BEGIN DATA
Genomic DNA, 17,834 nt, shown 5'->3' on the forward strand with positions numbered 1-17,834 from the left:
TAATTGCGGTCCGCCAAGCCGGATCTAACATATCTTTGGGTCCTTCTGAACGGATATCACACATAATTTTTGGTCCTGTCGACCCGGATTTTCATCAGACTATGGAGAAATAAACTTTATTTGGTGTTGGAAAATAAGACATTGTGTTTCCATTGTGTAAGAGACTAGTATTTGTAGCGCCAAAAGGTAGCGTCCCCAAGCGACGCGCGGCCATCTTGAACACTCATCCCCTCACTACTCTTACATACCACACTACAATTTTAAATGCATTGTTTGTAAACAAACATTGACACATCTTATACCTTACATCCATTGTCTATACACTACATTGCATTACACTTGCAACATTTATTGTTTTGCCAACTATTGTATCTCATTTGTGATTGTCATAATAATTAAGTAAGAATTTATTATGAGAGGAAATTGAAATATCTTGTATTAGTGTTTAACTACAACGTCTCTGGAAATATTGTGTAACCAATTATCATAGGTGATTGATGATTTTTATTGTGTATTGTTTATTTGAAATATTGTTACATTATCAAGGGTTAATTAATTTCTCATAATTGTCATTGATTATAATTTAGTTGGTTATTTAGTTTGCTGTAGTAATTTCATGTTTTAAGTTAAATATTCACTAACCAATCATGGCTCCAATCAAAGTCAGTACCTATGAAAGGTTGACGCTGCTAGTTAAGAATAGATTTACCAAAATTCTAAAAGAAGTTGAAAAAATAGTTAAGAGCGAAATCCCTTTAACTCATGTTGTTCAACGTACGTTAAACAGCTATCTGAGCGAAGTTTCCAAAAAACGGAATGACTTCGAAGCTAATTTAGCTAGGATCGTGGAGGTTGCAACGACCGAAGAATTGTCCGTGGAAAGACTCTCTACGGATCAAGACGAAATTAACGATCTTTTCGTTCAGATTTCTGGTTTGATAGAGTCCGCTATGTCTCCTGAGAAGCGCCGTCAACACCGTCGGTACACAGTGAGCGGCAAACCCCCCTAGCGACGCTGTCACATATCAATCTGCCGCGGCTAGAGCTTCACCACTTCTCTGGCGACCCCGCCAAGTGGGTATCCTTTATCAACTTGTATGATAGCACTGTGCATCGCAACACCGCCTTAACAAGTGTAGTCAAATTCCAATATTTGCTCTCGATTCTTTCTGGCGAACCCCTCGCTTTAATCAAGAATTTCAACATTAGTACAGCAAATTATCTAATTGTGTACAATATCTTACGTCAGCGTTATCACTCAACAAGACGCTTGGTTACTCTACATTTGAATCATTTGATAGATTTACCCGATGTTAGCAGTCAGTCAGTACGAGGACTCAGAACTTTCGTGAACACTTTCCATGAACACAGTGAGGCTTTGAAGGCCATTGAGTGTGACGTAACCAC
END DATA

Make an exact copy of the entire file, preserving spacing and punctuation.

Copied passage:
Genomic DNA, 17,834 nt, shown 5'->3' on the forward strand with positions numbered 1-17,834 from the left:
TAATTGCGGTCCGCCAAGCCGGATCTAACATATCTTTGGGTCCTTCTGAACGGATATCACACATAATTTTTGGTCCTGTCGACCCGGATTTTCATCAGACTATGGAGAAATAAACTTTATTTGGTGTTGGAAAATAAGACATTGTGTTTCCATTGTGTAAGAGACTAGTATTTGTAGCGCCAAAAGGTAGCGTCCCCAAGCGACGCGCGGCCATCTTGAACACTCATCCCCTCACTACTCTTACATACCACACTACAATTTTAAATGCATTGTTTGTAAACAAACATTGACACATCTTATACCTTACATCCATTGTCTATACACTACATTGCATTACACTTGCAACATTTATTGTTTTGCCAACTATTGTATCTCATTTGTGATTGTCATAATAATTAAGTAAGAATTTATTATGAGAGGAAATTGAAATATCTTGTATTAGTGTTTAACTACAACGTCTCTGGAAATATTGTGTAACCAATTATCATAGGTGATTGATGATTTTTATTGTGTATTGTTTATTTGAAATATTGTTACATTATCAAGGGTTAATTAATTTCTCATAATTGTCATTGATTATAATTTAGTTGGTTATTTAGTTTGCTGTAGTAATTTCATGTTTTAAGTTAAATATTCACTAACCAATCATGGCTCCAATCAAAGTCAGTACCTATGAAAGGTTGACGCTGCTAGTTAAGAATAGATTTACCAAAATTCTAAAAGAAGTTGAAAAAATAGTTAAGAGCGAAATCCCTTTAACTCATGTTGTTCAACGTACGTTAAACAGCTATCTGAGCGAAGTTTCCAAAAAACGGAATGACTTCGAAGCTAATTTAGCTAGGATCGTGGAGGTTGCAACGACCGAAGAATTGTCCGTGGAAAGACTCTCTACGGATCAAGACGAAATTAACGATCTTTTCGTTCAGATTTCTGGTTTGATAGAGTCCGCTATGTCTCCTGAGAAGCGCCGTCAACACCGTCGGTACACAGTGAGCGGCAAACCCCCCTAGCGACGCTGTCACATATCAATCTGCCGCGGCTAGAGCTTCACCACTTCTCTGGCGACCCCGCCAAGTGGGTATCCTTTATCAACTTGTATGATAGCACTGTGCATCGCAACACCGCCTTAACAAGTGTAGTCAAATTCCAATATTTGCTCTCGATTCTTTCTGGCGAACCCCTCGCTTTAATCAAGAATTTCAACATTAGTACAGCAAATTATCTAATTGTGTACAATATCTTACGTCAGCGTTATCACTCAACAAGACGCTTGGTTACTCTACATTTGAATCATTTGATAGATTTACCCGATGTTAGCAGTCAGTCAGTACGAGGACTCAGAACTTTCGTGAACACTTTCCATGAACACAGTGAGGCTTTGAAGGCCATTGAGTGTGACGTAACCAC